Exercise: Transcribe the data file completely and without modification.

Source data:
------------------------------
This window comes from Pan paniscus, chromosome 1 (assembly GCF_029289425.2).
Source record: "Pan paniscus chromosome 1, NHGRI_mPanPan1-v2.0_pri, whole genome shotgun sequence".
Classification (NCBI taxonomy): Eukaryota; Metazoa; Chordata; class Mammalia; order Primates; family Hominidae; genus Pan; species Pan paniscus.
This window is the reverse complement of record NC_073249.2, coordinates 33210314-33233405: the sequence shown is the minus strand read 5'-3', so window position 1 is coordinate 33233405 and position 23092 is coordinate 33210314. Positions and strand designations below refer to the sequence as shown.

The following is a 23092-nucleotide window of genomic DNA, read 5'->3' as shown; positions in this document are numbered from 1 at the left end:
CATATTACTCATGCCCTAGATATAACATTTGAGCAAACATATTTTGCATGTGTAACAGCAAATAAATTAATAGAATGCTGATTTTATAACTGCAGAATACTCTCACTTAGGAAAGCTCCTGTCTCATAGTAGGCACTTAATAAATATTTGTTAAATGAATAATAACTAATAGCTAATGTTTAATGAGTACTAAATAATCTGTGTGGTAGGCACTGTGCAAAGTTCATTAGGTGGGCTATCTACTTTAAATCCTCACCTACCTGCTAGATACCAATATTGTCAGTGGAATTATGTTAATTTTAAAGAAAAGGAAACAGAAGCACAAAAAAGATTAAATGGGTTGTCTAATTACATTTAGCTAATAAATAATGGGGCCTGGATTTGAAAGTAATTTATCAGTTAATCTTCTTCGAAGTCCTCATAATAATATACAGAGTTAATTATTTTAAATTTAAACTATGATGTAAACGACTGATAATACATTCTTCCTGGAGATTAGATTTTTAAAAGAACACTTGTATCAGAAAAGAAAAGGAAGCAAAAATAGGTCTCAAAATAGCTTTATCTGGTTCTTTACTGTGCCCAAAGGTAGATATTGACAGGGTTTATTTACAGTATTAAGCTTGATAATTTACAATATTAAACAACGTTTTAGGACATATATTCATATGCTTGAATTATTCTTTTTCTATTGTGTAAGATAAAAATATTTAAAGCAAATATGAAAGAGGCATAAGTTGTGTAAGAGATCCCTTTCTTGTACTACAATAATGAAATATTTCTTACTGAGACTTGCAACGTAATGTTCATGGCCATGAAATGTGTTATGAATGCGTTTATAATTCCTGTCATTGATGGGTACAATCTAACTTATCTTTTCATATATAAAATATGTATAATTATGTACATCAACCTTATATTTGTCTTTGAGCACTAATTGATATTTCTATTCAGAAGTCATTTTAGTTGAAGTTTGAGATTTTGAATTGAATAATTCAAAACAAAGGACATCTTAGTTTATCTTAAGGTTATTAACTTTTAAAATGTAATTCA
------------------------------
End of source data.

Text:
This window comes from Pan paniscus, chromosome 1 (assembly GCF_029289425.2).
Source record: "Pan paniscus chromosome 1, NHGRI_mPanPan1-v2.0_pri, whole genome shotgun sequence".
Classification (NCBI taxonomy): Eukaryota; Metazoa; Chordata; class Mammalia; order Primates; family Hominidae; genus Pan; species Pan paniscus.
This window is the reverse complement of record NC_073249.2, coordinates 33210314-33233405: the sequence shown is the minus strand read 5'-3', so window position 1 is coordinate 33233405 and position 23092 is coordinate 33210314. Positions and strand designations below refer to the sequence as shown.

The following is a 23092-nucleotide window of genomic DNA, read 5'->3' as shown; positions in this document are numbered from 1 at the left end:
CATATTACTCATGCCCTAGATATAACATTTGAGCAAACATATTTTGCATGTGTAACAGCAAATAAATTAATAGAATGCTGATTTTATAACTGCAGAATACTCTCACTTAGGAAAGCTCCTGTCTCATAGTAGGCACTTAATAAATATTTGTTAAATGAATAATAACTAATAGCTAATGTTTAATGAGTACTAAATAATCTGTGTGGTAGGCACTGTGCAAAGTTCATTAGGTGGGCTATCTACTTTAAATCCTCACCTACCTGCTAGATACCAATATTGTCAGTGGAATTATGTTAATTTTAAAGAAAAGGAAACAGAAGCACAAAAAAGATTAAATGGGTTGTCTAATTACATTTAGCTAATAAATAATGGGGCCTGGATTTGAAAGTAATTTATCAGTTAATCTTCTTCGAAGTCCTCATAATAATATACAGAGTTAATTATTTTAAATTTAAACTATGATGTAAACGACTGATAATACATTCTTCCTGGAGATTAGATTTTTAAAAGAACACTTGTATCAGAAAAGAAAAGGAAGCAAAAATAGGTCTCAAAATAGCTTTATCTGGTTCTTTACTGTGCCCAAAGGTAGATATTGACAGGGTTTATTTACAGTATTAAGCTTGATAATTTACAATATTAAACAACGTTTTAGGACATATATTCATATGCTTGAATTATTCTTTTTCTATTGTGTAAGATAAAAATATTTAAAGCAAATATGAAAGAGGCATAAGTTGTGTAAGAGATCCCTTTCTTGTACTACAATAATGAAATATTTCTTACTGAGACTTGCAACGTAATGTTCATGGCCATGAAATGTGTTATGAATGCGTTTATAATTCCTGTCATTGATGGGTACAATCTAACTTATCTTTTCATATATAAAATATGTATAATTATGTACATCAACCTTATATTTGTCTTTGAGCACTAATTGATATTTCTATTCAGAAGTCATTTTAGTTGAAGTTTGAGATTTTGAATTGAATAATTCAAAACAAAGGACATCTTAGTTTATCTTAAGGTTATTAACTTTTAAAATGTAATTCA